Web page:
There’s a compilation of the Table of Contents of these 13 ‘official’ volumes of Stalin’s Works, as well as Volume 14 that follows.
The ‘official’ collection stopped at 13 but that left three volumes not available in English – or other non-Soviet languages. One of those three, Vol.15, was to be the History of the Communist Party of the Soviet Union (Bolsheviks). It’s publication would have been a repeat as it had been published first in 1939 (in English) and in a number of other editions before the death of Stalin in 1953. That will be found below.
Volume 16 was to be a series of documents related to the Great Patriotic War – speeches, Orders of the Day, addresses to the people, etc.
Volume 14 was due to cover the period 1934-1940 and, according to the Preface in Vol 1, would contain works ‘dealing with the struggle to complete the building of socialism in the USSR, with the creation of the new Constitution of the Soviet Union, and with the struggle for peace in the situation prevailing at the opening of the Second World War’.
However, this was the most economically and politically problematic period in the history of the USSR. Issues of collectivisation and industrialisation would determine the very nature of the Soviet Revolution. Also during this period the Party and its leadership had to resolve the manner in which Marxist-Leninists are to act when faced with an internal counter-revolution, as well as external military aggression and a generally hostile capitalist encirclement (even though those same imperialist states might find common ground with the Socialist state at a particular period of time).
For reasons I have yet to understand even whilst Stalin was at the head of the Party there was an idea that material related to this period should not be made public. There must have been a vast amount of material, reports, documents which were discussed at innumerable meetings, etc., before the attack by the Hitlerites. All this must be somewhere but little has surfaced after the so-called ‘opening’ of the secret files.
Stalin was meticulous in the way he analysed a situation (like Lenin) and six years of his work in a few hundred pages is just not possible.
Volumes 1-13 were reproduced by a publishing house based in London in the early 1970s, Red Star Press. This was funded by Greek Marxist-Leninists at the time. They also produced a small number of other interesting documents about the ‘what-came-to-nothing’ resurgence of a Marxist-Leninist Communist Party in the Soviet Union. (Those documents will eventually appear on this blog.) What happened to Red Star Press and when I do not know. However, I thank them – 40 years in the future – for the work they did at the time.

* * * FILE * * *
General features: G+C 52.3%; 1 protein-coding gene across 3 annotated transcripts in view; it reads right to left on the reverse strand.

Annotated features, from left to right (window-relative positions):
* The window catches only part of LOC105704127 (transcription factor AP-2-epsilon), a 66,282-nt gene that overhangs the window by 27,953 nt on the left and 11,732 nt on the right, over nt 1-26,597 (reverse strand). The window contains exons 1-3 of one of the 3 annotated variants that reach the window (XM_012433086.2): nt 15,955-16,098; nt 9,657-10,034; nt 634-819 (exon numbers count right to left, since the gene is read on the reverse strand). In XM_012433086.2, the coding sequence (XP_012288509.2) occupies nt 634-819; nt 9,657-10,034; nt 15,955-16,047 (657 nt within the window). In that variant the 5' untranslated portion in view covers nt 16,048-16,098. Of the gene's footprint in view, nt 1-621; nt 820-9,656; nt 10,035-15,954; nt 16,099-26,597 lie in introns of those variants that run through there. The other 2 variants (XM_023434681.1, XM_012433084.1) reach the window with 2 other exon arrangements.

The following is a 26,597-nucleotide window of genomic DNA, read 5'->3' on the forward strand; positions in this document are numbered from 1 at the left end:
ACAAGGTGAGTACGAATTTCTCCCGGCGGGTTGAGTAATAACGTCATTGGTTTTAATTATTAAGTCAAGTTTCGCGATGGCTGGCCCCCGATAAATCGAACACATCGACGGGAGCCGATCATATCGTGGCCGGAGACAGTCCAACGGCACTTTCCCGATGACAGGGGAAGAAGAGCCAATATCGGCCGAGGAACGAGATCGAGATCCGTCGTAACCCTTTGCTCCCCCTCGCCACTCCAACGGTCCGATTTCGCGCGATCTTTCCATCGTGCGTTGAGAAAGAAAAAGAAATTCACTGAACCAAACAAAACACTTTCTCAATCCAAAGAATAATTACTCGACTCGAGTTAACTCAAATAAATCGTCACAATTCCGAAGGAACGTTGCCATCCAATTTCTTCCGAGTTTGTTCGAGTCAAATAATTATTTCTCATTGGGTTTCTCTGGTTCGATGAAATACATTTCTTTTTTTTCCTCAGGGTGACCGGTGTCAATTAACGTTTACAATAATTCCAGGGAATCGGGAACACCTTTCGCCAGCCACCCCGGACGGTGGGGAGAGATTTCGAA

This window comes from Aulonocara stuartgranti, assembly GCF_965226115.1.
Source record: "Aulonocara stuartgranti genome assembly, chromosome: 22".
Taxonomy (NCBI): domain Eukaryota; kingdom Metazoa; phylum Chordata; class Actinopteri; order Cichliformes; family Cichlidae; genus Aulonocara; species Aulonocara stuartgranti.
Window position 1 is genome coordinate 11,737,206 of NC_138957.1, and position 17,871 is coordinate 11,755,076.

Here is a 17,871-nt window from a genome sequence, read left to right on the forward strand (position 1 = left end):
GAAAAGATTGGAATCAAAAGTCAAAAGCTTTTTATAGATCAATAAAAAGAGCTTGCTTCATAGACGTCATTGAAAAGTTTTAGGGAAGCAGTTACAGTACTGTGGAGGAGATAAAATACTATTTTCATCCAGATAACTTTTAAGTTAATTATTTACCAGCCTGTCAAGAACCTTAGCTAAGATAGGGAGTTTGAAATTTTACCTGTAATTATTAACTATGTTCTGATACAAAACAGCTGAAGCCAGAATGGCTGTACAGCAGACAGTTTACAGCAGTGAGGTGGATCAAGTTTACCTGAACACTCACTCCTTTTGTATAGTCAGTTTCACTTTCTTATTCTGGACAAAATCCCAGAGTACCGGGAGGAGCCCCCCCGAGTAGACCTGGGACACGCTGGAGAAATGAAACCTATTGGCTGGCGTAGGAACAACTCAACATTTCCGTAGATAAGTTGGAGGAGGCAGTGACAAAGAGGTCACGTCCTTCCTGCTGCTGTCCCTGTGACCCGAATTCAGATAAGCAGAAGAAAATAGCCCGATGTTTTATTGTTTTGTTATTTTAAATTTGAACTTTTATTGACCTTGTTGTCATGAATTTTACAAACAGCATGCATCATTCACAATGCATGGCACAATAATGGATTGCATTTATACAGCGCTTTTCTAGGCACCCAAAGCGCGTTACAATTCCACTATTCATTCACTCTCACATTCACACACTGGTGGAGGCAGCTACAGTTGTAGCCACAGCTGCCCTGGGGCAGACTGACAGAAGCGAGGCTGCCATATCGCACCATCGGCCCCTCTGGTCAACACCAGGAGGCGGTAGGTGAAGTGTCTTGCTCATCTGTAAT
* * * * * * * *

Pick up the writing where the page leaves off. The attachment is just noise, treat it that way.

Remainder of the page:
However, when it came to the ‘missing’ volumes they didn’t follow the original, Soviet plan. Volumes 14-16 contain a collection of writings, speeches, messages, orders and reports from 1934-1952 – but many of these documents were short and an invaluable resource for historians but lack depth for a greater understanding of the decisions made and the policy direction in the Soviet Union at the time. They appear below. One volume (17) contained the correspondence between Stalin and the US Presidents and UK Prime Ministers he had to deal with during the Great Patriotic War. That correspondence can be found on JV Stalin pamphlets, compilations, articles, correspondence and commentaries. Volume 18 was a reprint of the History of the Communist Party of the Soviet Union (Bolsheviks). This is reproduced below in an original 1939 FLPH edition.
1934 – 1940
July 1941 – November 1944
November 1944 – 1952
History of the Communist Party of the Soviet Union (Bolsheviks)
The History of the Party from its earliest days at the end of the 19th century until the just after the liquidation of the remnants of the Bukharin-Trotsky Gang of Spies at the time of the time of the adoption of the new Constitution in 1937.
There was no Index included in the original book but a separate index was published by Lawrence and Wishart for the English edition.